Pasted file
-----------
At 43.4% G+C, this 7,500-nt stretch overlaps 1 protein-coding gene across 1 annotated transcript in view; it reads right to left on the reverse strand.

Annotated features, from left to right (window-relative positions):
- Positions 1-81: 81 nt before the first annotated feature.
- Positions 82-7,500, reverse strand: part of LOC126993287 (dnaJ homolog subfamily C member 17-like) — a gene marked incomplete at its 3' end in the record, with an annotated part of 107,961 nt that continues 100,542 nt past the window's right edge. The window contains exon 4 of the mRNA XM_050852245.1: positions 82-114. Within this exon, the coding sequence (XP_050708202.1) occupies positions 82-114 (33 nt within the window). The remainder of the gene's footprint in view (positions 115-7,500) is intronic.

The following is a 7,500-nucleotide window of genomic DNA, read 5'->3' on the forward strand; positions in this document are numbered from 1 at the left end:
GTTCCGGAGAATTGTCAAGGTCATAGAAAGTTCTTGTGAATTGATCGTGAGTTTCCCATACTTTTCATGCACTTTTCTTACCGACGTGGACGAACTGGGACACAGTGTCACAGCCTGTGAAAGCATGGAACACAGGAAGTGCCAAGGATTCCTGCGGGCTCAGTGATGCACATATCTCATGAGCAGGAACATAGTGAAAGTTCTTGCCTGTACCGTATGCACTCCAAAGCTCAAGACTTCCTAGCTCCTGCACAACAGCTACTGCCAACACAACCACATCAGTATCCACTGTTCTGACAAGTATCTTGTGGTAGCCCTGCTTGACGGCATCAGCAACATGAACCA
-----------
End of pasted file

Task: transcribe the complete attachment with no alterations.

At 43.4% G+C, this 7,500-nt stretch overlaps 1 protein-coding gene across 1 annotated transcript in view; it reads right to left on the reverse strand.

Annotated features, from left to right (window-relative positions):
- Positions 1-81: 81 nt before the first annotated feature.
- Positions 82-7,500, reverse strand: part of LOC126993287 (dnaJ homolog subfamily C member 17-like) — a gene marked incomplete at its 3' end in the record, with an annotated part of 107,961 nt that continues 100,542 nt past the window's right edge. The window contains exon 4 of the mRNA XM_050852245.1: positions 82-114. Within this exon, the coding sequence (XP_050708202.1) occupies positions 82-114 (33 nt within the window). The remainder of the gene's footprint in view (positions 115-7,500) is intronic.

The following is a 7,500-nucleotide window of genomic DNA, read 5'->3' on the forward strand; positions in this document are numbered from 1 at the left end:
GTTCCGGAGAATTGTCAAGGTCATAGAAAGTTCTTGTGAATTGATCGTGAGTTTCCCATACTTTTCATGCACTTTTCTTACCGACGTGGACGAACTGGGACACAGTGTCACAGCCTGTGAAAGCATGGAACACAGGAAGTGCCAAGGATTCCTGCGGGCTCAGTGATGCACATATCTCATGAGCAGGAACATAGTGAAAGTTCTTGCCTGTACCGTATGCACTCCAAAGCTCAAGACTTCCTAGCTCCTGCACAACAGCTACTGCCAACACAACCACATCAGTATCCACTGTTCTGACAAGTATCTTGTGGTAGCCCTGCTTGACGGCATCAGCAACATGAACCA